MANILA — Anti-poverty organization Oxfam Pilipinas has said that it is supporting Manila Observatory, the oldest scientific research institution in the Philippines, in obtaining a high-performance computer for its weather forecasting system.
The Manila Observatory plans to use a 96-core computer to run an ensemble of weather prediction models, Oxfam said. These models will then be analyzed by their researchers and shared with the public via the website panahon.observatory.ph/ecw.
The 96-core computers are “the building block of the HPC5 supercomputer, which is currently the 9th most powerful system in the world,” according to the Manila Observatory. The said computer is owned by a company in Italy called Eni that processes geophysical and seismic data to map the crust of the region they are studying.
The machine will also be used to run climate models to come up with climate forecast maps. These will help people identify areas that are most at risk due to the changing climate.
With the effects of climate change already being experienced by climate-vulnerable countries like the Philippines, there is an increasing need to improve early warning systems, said Manila Observatory executive director and former Ateneo de Manila University president Father Jett Villarin.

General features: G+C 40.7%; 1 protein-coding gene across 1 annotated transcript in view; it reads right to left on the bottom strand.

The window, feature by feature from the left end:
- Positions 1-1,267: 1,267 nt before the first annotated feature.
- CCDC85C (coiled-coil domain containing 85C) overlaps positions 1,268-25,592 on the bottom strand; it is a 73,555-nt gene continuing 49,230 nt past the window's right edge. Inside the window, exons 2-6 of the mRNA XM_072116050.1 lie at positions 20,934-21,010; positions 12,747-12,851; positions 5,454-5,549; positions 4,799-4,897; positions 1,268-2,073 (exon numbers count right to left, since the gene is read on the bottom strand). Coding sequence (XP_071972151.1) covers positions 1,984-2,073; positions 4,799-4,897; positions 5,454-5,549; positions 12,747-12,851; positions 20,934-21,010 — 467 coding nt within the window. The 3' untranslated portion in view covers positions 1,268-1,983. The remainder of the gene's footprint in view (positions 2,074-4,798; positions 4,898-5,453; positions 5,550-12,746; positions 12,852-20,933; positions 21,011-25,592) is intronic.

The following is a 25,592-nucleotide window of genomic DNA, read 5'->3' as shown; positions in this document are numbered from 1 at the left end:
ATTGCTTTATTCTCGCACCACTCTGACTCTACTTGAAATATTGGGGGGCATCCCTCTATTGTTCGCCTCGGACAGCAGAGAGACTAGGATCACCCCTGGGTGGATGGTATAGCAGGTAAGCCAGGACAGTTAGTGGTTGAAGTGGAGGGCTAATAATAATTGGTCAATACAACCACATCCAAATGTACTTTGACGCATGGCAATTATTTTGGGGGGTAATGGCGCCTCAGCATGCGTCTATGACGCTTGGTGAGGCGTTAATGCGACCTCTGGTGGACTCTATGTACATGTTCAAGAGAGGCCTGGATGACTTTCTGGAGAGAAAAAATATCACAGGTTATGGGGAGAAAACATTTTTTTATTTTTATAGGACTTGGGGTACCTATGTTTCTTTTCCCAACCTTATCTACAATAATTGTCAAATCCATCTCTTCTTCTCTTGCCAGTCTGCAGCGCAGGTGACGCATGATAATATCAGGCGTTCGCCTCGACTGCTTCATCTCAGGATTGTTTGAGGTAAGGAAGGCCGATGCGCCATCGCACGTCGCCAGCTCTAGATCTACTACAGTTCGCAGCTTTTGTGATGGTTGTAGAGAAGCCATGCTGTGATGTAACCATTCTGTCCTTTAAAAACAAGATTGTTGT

"In a warmer world, we are poised to face a lot of uncertainty, including more extreme events,” Villarin said.
“We’ve had a preview already,” he added, mentioning the increase in the incidence of category 5 storms, such as Super Typhoon Rai (Odette) last December, making landfall.
Oxfam Pilipinas Country Director Lot Felizco said the humanitarian and development organization was eager to help Manila Observatory since it sees climate change as one of the biggest multipliers of poverty around the world.
Villarin said he is excited by the prospect of Manila Observatory working with Oxfam on such projects.
He said it is really important and urgent to have science as a good foundation for development work.
“It’s very fulfilling to know that something in the lab is translating to lives saved out there,” he said.
Villarin said they will be using the machine to explore changes and uncertainties in the seasons, inter-annual weather patterns, and long-term decadal climate in this century.
“You’d like to know all this for agriculture and fisheries, for example. How will changes in habagat, amihan, La Niña or El Niño adversely affect us on the ground?” he explained.
Villarin said the plan is not to compete with the state weather bureau, the Philippine Atmospheric, Geophysical and Astronomical Services Administration (PAGASA), but to work alongside them.
“Theirs is the official voice. Ours is another set of eyes looking at the same thing. For example, if you have a typhoon coming, there are already many pictures coming from PAGASA, Japan, US, and Europe, etc,” he said.
Most of the time, the forecasts converge but “there are instances when these forecasts diverge and there will be other points of view.”
“We can provide another point of view based on our calculations and ground-based stations,” Villarin said.
For now, Manila Observatory is working on acquiring more machines to strengthen its climate computing facility.
Villarin said he hopes to have more multidisciplinary partnerships since science alone will not solve the climate emergency.